Comment From Post 1

Nursing interventions that would be appropriate for Ms J during her admission to the ICU would include the following:

  • Continuous monitoring of VS and oxygen saturation after nasal O2 is applied – if saturations do not improve change to mask and do not rule out possible intubation – elevate HOB to a semi-fowlers position to facilitate easier effort of breathing 
  • Assess for changes in her alertness or signs of confusion or hypoxia
  •  Observe rhythm for increased ventricular rate with atrial fib and deterioration in cardiac status with ectopy or onset of chest pain
  • Provide an environment that allows for rest and decreased anxiety – organize nursing care to facilitate rest periods
  • Monitor intake and output for cardiac stability as well as dehydration from the onset of the flu
  • Auscultate chest more frequently for  breath sounds to determine improvement or deterioration in status
  • Administer medications as ordered and  assess for prn meds to facilitate reduction in fever, generalized achiness from flu, decrease anxiety and promote rest

Rationale for the following meds (“Heart Failure Treatments and Drugs”, 2017): 

  •  LASIX IV – Produces diuresis in the kidneys and dilation in the venous system to promote a preload reducing effect that is seen within minutes once administered.  Promotes excretion of water from the body and decreases fluid in the lungs to improve breathing 
  • VASOTEC – an Angiotensin-Converting Enzyme (ACE) inhibitor is a vasodilator that increases the blood vessels to lower blood pressure, improve blood flow and decrease the workload on the heart.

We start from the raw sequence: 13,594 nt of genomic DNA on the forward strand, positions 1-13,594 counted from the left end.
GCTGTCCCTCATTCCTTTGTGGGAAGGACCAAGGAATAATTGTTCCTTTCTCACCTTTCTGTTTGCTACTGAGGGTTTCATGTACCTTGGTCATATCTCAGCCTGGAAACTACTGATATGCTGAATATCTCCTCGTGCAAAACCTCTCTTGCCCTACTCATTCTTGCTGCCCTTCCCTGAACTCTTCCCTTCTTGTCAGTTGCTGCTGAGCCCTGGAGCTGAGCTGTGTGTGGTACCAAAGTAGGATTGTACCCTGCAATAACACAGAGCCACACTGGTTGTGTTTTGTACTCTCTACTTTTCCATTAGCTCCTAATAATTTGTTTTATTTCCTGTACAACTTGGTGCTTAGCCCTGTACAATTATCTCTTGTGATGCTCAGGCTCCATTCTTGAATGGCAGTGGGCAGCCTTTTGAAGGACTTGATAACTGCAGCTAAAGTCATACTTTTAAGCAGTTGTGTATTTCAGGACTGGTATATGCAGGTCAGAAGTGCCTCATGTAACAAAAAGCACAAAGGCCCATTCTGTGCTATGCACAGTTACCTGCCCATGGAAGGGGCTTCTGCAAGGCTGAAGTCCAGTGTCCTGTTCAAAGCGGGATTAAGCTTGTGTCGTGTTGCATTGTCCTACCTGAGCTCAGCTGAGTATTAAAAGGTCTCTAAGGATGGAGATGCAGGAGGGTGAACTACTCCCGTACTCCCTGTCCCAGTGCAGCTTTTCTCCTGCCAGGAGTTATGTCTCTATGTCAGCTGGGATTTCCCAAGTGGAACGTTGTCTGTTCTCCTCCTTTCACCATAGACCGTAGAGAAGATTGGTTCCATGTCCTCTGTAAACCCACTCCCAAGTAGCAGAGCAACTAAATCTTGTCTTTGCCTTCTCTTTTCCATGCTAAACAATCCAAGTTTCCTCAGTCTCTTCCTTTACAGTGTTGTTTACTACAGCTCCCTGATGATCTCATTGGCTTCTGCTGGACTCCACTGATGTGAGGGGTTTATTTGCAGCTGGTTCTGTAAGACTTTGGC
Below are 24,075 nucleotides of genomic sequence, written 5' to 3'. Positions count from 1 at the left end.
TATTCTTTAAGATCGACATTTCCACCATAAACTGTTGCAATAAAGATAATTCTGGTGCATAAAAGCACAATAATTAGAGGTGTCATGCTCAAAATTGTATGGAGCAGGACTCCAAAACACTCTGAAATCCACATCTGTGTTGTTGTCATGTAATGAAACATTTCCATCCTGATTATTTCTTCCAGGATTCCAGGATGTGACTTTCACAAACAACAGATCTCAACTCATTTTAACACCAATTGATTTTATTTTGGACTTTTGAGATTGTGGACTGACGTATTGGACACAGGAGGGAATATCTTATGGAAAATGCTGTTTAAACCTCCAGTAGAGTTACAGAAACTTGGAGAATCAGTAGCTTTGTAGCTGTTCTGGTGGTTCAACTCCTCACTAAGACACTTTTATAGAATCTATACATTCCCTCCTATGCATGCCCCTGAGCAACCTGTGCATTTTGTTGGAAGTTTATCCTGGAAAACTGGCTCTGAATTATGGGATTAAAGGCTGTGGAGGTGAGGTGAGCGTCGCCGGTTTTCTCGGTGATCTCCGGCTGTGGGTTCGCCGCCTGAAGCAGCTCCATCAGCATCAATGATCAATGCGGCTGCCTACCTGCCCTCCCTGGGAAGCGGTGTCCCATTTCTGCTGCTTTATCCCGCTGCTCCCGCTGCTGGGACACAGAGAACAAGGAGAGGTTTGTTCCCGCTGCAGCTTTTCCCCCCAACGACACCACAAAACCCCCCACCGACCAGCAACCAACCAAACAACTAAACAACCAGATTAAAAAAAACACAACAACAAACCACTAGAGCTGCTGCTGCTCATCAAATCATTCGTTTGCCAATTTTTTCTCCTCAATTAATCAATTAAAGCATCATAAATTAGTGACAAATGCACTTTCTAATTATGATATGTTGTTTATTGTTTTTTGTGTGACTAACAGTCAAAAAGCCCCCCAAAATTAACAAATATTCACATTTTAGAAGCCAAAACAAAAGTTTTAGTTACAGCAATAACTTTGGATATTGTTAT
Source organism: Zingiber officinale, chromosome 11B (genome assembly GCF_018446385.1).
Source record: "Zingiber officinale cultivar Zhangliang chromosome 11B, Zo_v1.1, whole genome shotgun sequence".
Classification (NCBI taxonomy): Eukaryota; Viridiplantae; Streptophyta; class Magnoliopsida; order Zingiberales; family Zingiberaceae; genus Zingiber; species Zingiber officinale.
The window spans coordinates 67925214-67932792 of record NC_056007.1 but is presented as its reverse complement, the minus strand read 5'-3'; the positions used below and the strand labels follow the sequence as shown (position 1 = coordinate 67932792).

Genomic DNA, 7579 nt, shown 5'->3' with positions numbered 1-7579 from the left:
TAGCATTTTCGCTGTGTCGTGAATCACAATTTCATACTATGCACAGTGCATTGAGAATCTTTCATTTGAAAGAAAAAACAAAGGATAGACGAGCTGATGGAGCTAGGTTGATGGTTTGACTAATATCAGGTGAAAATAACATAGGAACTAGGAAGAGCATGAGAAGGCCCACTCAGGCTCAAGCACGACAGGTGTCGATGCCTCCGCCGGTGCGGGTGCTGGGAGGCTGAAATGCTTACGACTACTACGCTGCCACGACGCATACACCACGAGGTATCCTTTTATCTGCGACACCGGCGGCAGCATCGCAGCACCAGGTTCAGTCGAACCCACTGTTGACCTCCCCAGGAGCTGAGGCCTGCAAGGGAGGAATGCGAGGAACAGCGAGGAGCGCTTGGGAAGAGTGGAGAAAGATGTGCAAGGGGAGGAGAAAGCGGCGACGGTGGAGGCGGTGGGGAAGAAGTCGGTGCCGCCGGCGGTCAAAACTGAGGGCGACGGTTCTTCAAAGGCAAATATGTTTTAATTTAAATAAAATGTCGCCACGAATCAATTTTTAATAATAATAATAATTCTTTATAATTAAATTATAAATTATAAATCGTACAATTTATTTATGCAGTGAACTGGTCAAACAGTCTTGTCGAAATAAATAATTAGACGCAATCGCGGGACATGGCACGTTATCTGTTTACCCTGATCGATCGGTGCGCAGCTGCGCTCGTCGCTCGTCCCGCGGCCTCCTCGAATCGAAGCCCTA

• LOPRESSOR – A beta blocker that reduces the symptoms of oxygen demand and myocardial ischemia of heart failure, improves the pumping action, and lowers the heart rate and blood pressure. Also increases diastolic relaxation to allow for the heart to fill properly due to wall motion stiffness.  
  • MORPHINE IV – Induces vasodilation and increases venous return to the heart, acts as a mild arterial dilator, decreases myocardial oxygen consumption, centrally suppresses symptoms of breathlessness, decreases anxiety and reduces pain.

Four CV conditions that may lead to heart failure; what medical/nursing interventions can prevent the development of heart failure in each condition:

  • Coronary Artery Disease/and MI is the most common cause of heart failure in which the arteries to the heart that supplies blood become narrowed or blocked.  When blood flow is completely blocked the heart muscle suffers damage and blood supply is reduced and the area around the muscle and blockage dies or suffers loss of blood flow.  If the damage affects the pumping ability, heart failure develops.  Preventative measures to avoid CAD/MI are the lifestyle changes that slow the progression of atherosclerosis or avoided – patient teaching and education regarding a balance diet, exercise, smoking cessation, controlling BP and cholesterol levels.  Patients that have developed CAD should consider the regime of taking an ASA daily, beta blockers to reduce the workload of the heart, routine follow-ups with MD to prevent further advancement of heart failure. Proactive with testing for cardiac catheterization for stent placement and evaluation of coronaries/heart function (Copstead& Banasik, 2012).